Mitigation of autophagy ameliorates hepatocellular damage following ischemia-reperfusion injury in murine steatotic liver.

Published

Journal Article

Ischemia-reperfusion injury (IRI) is a common clinical consequence of hepatic surgery, cardiogenic shock, and liver transplantation. A steatotic liver is particularly vulnerable to IRI, responding with extensive hepatocellular injury. Autophagy, a lysosomal pathway balancing cell survival and cell death, is engaged in IRI, although its role in IRI of a steatotic liver is unclear. The role of autophagy was investigated in high-fat diet (HFD)-fed mice exposed to IRI in vivo and in steatotic hepatocytes exposed to hypoxic IRI (HIRI) in vitro. Two inhibitors of autophagy, 3-methyladenine and bafilomycin A1, protected the steatotic hepatocytes from HIRI. Exendin 4 (Ex4), a glucagon-like peptide 1 analog, also led to suppression of autophagy, as evidenced by decreased autophagy-associated proteins [microtubule-associated protein 1A/1B-light chain 3 (LC3) II, p62, high-mobility group protein B1, beclin-1, and autophagy-related protein 7], reduced hepatocellular damage, and improved mitochondrial structure and function in HFD-fed mice exposed to IRI. Decreased autophagy was further demonstrated by reversal of a punctate pattern of LC3 and decreased autophagic flux after IRI in HFD-fed mice. Under the same conditions, the effects of Ex4 were reversed by the competitive antagonist exendin 9-39. The present study suggests that, in IRI of hepatic steatosis, treatment of hepatocytes with Ex4 mitigates autophagy, ameliorates hepatocellular injury, and preserves mitochondrial integrity. These data suggest that therapies targeting autophagy, by Ex4 treatment in particular, may ameliorate the effects of IRI in highly prevalent steatotic liver.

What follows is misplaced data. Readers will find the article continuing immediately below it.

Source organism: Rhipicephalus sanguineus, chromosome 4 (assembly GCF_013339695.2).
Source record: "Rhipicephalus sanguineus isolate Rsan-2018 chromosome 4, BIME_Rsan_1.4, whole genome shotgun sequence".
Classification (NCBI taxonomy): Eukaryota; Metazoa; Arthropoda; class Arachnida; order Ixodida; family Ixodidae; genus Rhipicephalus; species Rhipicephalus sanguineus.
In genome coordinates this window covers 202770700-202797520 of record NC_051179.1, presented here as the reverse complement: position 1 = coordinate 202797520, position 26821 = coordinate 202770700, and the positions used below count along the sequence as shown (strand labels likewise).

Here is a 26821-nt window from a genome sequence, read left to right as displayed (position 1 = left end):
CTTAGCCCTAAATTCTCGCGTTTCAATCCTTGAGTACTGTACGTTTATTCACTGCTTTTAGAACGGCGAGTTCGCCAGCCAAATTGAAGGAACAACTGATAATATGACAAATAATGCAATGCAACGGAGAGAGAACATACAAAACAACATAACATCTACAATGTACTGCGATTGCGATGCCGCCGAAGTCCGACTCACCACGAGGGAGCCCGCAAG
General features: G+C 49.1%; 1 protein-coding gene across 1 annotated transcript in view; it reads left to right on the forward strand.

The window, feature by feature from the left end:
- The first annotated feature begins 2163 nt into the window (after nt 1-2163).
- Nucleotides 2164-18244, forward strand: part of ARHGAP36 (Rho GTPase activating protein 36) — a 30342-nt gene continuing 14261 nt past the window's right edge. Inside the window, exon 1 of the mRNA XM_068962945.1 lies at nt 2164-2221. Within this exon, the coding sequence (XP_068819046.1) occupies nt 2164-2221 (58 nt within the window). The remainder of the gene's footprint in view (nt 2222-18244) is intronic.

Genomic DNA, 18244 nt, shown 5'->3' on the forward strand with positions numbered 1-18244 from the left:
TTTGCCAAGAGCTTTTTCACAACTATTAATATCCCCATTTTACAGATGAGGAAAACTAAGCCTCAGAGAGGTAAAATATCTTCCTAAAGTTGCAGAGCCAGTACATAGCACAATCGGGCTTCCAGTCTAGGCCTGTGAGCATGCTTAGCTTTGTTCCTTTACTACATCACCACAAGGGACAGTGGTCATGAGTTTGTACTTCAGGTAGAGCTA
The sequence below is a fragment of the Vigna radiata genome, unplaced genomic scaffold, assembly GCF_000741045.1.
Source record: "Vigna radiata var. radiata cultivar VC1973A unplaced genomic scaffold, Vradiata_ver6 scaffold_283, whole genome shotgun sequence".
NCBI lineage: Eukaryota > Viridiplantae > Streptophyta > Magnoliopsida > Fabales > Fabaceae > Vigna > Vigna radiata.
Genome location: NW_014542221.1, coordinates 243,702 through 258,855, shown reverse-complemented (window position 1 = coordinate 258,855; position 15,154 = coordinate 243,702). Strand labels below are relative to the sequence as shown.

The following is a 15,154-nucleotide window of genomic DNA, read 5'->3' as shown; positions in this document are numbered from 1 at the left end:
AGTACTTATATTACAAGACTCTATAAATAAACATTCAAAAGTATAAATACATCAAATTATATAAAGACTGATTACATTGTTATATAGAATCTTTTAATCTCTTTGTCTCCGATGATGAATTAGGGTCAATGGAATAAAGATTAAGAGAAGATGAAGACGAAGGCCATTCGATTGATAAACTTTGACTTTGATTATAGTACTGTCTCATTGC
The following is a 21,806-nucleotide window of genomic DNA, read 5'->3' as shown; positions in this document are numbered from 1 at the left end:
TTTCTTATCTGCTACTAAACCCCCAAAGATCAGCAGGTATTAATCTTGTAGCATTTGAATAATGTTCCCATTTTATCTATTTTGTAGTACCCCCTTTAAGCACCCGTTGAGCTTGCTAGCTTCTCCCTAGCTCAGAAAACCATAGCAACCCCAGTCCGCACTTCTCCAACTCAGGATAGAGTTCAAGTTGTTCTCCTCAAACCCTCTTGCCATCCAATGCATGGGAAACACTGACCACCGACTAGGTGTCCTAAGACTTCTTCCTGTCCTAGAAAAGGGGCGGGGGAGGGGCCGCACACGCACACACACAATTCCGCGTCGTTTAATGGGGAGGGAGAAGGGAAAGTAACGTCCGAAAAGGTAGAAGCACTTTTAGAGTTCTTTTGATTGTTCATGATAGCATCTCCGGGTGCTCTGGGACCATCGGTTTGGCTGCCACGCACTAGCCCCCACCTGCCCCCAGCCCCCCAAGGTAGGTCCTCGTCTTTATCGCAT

Full Text

Duke Authors

Cited Authors

  • Gupta, NA; Kolachala, VL; Jiang, R; Abramowsky, C; Shenoi, A; Kosters, A; Pavuluri, H; Anania, F; Kirk, AD

Published Date

  • December 2014

Published In

Volume / Issue

  • 307 / 11

Start / End Page

  • G1088 - G1099

PubMed ID

  • 25258410

Pubmed Central ID

  • 25258410

Electronic International Standard Serial Number (EISSN)

  • 1522-1547

International Standard Serial Number (ISSN)

  • 0193-1857

Digital Object Identifier (DOI)

  • 10.1152/ajpgi.00210.2014

Language

  • eng